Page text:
To “prove” that the mentally ill are no more violent than others, mental-health professionals often quote studies of the treated. But those studies show only that treatment works; they do not disprove the link between violence and untreated serious mental illness. Mental-health pros will also quote studies of people “in the community,” but such studies exclude many of the violent: those who were in jails, prisons, state hospitals, local hospitals, and forensic facilities; people who have committed suicide or who lacked the mental capacity to consent to be studied, who were homeless or otherwise not “in the community” at the time of the study. If you exclude the violent from your study population, you will find that the people left are not violent.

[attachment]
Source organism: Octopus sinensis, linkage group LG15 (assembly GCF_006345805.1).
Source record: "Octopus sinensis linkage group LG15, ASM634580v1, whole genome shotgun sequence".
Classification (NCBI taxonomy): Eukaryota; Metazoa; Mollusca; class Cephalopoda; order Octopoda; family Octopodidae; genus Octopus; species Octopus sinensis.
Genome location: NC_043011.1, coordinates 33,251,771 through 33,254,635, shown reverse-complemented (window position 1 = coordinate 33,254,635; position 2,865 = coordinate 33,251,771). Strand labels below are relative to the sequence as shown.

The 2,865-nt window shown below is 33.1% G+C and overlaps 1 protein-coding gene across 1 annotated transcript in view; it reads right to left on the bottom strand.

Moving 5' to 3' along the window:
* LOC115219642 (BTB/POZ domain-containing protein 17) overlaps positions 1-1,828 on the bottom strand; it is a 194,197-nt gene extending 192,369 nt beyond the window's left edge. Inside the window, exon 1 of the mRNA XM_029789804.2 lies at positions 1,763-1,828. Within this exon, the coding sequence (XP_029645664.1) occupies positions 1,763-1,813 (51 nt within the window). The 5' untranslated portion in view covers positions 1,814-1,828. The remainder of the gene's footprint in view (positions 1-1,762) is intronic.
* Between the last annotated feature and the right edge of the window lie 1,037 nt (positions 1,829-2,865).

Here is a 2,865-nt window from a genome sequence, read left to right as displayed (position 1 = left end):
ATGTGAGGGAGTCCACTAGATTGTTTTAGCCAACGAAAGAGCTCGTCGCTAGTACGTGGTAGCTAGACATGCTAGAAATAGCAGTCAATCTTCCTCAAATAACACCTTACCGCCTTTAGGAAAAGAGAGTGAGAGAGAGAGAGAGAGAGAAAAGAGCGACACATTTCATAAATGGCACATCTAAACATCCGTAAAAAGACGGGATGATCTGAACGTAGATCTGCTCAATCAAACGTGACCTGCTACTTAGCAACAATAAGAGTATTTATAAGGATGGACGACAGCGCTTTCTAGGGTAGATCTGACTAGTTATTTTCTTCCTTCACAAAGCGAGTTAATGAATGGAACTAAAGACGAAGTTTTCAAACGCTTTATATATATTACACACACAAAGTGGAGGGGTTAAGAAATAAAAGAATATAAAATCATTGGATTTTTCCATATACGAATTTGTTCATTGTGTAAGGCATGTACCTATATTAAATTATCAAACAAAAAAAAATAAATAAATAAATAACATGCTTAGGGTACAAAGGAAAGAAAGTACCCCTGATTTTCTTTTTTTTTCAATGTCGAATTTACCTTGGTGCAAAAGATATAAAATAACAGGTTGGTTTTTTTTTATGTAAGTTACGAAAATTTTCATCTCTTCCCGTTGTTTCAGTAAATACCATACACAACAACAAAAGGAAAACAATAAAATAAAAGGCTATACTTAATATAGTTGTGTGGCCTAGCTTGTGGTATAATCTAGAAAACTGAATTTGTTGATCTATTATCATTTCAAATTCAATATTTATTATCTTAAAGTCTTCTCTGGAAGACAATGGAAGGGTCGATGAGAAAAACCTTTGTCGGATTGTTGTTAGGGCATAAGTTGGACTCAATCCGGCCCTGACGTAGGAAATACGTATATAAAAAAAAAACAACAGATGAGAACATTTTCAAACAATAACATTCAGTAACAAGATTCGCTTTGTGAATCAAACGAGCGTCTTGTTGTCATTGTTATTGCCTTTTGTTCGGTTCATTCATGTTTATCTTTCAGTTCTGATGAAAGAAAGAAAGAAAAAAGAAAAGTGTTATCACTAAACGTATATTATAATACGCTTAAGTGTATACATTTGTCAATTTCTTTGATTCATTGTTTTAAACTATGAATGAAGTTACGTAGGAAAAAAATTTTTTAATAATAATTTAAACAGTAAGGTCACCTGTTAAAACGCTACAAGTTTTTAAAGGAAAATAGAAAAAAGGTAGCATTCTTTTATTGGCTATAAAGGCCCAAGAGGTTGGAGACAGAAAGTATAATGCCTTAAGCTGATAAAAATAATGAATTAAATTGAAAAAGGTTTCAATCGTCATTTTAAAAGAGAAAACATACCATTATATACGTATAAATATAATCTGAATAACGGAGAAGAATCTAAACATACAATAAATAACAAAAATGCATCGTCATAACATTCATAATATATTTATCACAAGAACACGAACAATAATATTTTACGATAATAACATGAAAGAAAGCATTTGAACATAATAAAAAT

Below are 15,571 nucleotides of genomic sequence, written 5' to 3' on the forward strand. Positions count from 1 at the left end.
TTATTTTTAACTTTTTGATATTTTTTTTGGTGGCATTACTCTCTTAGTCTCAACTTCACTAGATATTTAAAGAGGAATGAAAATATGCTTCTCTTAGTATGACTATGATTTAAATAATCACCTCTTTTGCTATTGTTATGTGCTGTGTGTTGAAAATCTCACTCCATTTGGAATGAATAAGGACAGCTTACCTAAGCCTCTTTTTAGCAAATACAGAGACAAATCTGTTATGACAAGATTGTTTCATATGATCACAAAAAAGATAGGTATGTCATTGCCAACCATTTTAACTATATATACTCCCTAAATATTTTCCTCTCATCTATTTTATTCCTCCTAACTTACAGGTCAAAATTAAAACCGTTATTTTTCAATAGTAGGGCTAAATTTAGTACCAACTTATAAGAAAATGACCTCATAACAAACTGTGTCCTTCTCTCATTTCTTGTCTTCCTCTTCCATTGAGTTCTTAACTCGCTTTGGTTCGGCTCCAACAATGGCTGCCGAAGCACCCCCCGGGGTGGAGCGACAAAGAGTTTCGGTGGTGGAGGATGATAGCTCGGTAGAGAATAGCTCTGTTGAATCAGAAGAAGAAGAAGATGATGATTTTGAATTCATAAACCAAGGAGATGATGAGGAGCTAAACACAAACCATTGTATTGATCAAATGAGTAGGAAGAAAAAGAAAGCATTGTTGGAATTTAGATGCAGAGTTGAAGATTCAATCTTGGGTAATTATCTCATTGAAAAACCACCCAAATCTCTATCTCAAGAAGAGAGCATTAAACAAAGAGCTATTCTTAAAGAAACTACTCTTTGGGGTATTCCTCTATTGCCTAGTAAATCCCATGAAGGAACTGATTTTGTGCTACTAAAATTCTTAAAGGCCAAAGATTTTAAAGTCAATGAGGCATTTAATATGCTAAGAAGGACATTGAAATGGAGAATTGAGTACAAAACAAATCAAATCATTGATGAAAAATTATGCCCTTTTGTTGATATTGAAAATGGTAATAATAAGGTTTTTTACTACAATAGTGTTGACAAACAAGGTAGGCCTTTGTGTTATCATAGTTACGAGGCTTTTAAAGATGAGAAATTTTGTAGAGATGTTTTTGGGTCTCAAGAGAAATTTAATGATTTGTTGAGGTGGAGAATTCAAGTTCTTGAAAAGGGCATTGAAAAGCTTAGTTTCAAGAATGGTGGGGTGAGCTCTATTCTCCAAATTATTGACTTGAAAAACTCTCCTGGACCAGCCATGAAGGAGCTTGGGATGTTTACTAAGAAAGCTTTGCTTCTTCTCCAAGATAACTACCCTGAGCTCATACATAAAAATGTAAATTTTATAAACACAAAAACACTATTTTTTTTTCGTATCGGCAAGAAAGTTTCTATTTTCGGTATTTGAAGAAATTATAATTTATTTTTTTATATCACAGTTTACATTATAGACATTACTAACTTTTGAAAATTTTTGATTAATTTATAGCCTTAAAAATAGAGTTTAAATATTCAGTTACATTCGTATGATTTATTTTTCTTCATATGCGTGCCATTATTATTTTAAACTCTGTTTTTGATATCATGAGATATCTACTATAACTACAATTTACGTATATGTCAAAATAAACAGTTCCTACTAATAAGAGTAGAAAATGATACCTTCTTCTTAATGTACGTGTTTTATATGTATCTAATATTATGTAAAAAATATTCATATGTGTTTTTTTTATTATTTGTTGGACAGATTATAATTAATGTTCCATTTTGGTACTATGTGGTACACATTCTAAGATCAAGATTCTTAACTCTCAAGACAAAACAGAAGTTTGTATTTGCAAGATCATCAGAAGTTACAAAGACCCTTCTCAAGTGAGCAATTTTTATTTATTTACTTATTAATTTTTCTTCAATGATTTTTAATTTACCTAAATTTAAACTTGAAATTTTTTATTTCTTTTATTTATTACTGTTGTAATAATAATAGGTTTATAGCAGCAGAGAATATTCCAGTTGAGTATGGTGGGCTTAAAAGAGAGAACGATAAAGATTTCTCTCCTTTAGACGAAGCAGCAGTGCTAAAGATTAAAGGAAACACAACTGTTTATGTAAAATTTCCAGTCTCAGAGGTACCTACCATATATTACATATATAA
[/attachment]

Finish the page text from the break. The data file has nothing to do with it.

The industry also misleads the public with the claim that “people with mental illness are more likely to be victims of crime than to be perpetrators of it.” It’s true that individuals with mental illness are more likely to be a victim of a violent crime than the general population. But it is also true that they perpetrate more crime than the general public does. And the argument is largely irrelevant. The same treatments that reduce violence reduce victimization.